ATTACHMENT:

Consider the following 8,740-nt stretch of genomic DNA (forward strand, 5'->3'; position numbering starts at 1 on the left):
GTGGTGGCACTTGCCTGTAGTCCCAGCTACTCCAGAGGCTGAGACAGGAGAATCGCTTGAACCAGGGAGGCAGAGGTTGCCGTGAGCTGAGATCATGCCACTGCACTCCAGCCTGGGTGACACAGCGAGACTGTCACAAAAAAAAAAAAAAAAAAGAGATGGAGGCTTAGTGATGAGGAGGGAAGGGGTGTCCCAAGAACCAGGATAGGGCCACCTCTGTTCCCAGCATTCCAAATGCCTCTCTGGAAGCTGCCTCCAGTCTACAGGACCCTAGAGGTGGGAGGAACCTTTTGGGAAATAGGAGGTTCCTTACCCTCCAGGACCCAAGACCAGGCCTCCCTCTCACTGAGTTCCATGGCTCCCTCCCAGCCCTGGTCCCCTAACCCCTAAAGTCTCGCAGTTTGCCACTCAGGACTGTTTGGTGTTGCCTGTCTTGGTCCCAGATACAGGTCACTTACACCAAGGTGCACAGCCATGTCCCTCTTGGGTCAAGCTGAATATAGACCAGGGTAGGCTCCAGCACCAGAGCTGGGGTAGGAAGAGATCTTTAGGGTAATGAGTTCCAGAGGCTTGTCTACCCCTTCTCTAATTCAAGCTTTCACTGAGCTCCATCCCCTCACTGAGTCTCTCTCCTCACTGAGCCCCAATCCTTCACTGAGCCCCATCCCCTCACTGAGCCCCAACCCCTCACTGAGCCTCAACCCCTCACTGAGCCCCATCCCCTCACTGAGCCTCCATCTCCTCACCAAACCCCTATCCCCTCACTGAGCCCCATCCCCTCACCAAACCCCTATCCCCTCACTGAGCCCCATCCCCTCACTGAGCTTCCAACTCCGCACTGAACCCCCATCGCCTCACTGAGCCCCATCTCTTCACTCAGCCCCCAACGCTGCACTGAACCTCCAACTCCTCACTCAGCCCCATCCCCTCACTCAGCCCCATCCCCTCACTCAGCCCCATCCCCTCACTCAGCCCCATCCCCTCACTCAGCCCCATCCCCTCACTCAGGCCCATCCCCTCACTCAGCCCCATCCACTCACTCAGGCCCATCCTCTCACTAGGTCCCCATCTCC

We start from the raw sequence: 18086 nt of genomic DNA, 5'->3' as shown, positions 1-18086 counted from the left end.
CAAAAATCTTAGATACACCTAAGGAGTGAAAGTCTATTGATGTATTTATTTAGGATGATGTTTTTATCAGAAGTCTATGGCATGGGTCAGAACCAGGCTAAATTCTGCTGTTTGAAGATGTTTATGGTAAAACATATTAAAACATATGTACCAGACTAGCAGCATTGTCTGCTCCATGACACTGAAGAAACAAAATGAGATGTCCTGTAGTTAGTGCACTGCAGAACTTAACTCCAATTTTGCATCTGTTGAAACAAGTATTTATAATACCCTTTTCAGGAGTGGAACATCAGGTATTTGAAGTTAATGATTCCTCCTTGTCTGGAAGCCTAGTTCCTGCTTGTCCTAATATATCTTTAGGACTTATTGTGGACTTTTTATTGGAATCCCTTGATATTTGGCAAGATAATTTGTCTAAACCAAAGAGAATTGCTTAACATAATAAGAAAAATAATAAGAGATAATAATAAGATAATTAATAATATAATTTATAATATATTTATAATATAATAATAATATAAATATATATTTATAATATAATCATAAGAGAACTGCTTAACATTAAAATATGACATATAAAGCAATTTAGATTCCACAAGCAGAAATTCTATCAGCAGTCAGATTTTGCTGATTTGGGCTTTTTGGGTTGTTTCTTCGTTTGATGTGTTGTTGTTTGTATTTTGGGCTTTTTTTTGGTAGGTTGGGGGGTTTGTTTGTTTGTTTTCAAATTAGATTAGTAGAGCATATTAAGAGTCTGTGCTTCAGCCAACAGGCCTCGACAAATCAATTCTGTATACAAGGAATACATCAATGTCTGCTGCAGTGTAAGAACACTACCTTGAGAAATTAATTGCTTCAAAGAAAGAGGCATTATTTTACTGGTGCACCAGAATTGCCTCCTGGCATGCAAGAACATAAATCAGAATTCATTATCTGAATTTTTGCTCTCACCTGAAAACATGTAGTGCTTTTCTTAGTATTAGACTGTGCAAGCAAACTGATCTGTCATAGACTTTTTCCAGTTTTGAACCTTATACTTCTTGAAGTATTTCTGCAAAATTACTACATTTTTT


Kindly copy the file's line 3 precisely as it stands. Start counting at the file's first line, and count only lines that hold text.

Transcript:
We start from the raw sequence: 18086 nt of genomic DNA, 5'->3' as shown, positions 1-18086 counted from the left end.